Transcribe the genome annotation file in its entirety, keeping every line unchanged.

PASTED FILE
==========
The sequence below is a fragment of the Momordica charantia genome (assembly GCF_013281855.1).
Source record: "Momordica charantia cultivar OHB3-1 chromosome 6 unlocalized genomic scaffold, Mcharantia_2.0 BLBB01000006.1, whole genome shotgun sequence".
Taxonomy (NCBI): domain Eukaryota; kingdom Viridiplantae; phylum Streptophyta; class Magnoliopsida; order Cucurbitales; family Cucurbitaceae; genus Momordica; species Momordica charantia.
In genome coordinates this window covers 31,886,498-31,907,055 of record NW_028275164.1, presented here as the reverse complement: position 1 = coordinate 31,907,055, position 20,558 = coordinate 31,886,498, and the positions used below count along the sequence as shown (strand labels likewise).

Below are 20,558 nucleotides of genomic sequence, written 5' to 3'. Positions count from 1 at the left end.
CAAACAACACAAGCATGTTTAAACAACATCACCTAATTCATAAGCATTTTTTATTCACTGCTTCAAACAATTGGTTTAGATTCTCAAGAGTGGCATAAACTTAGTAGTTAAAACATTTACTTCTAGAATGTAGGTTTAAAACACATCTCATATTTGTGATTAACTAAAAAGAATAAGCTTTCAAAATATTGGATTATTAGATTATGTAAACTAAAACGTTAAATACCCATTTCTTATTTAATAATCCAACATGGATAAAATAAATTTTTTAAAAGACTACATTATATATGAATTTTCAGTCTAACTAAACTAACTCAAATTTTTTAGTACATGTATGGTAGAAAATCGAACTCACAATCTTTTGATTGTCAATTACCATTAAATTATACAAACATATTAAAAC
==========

The sequence below is a fragment of the Momordica charantia genome (assembly GCF_013281855.1).
Source record: "Momordica charantia cultivar OHB3-1 chromosome 6 unlocalized genomic scaffold, Mcharantia_2.0 BLBB01000006.1, whole genome shotgun sequence".
Taxonomy (NCBI): domain Eukaryota; kingdom Viridiplantae; phylum Streptophyta; class Magnoliopsida; order Cucurbitales; family Cucurbitaceae; genus Momordica; species Momordica charantia.
In genome coordinates this window covers 31,886,498-31,907,055 of record NW_028275164.1, presented here as the reverse complement: position 1 = coordinate 31,907,055, position 20,558 = coordinate 31,886,498, and the positions used below count along the sequence as shown (strand labels likewise).

Below are 20,558 nucleotides of genomic sequence, written 5' to 3'. Positions count from 1 at the left end.
CAAACAACACAAGCATGTTTAAACAACATCACCTAATTCATAAGCATTTTTTATTCACTGCTTCAAACAATTGGTTTAGATTCTCAAGAGTGGCATAAACTTAGTAGTTAAAACATTTACTTCTAGAATGTAGGTTTAAAACACATCTCATATTTGTGATTAACTAAAAAGAATAAGCTTTCAAAATATTGGATTATTAGATTATGTAAACTAAAACGTTAAATACCCATTTCTTATTTAATAATCCAACATGGATAAAATAAATTTTTTAAAAGACTACATTATATATGAATTTTCAGTCTAACTAAACTAACTCAAATTTTTTAGTACATGTATGGTAGAAAATCGAACTCACAATCTTTTGATTGTCAATTACCATTAAATTATACAAACATATTAAAAC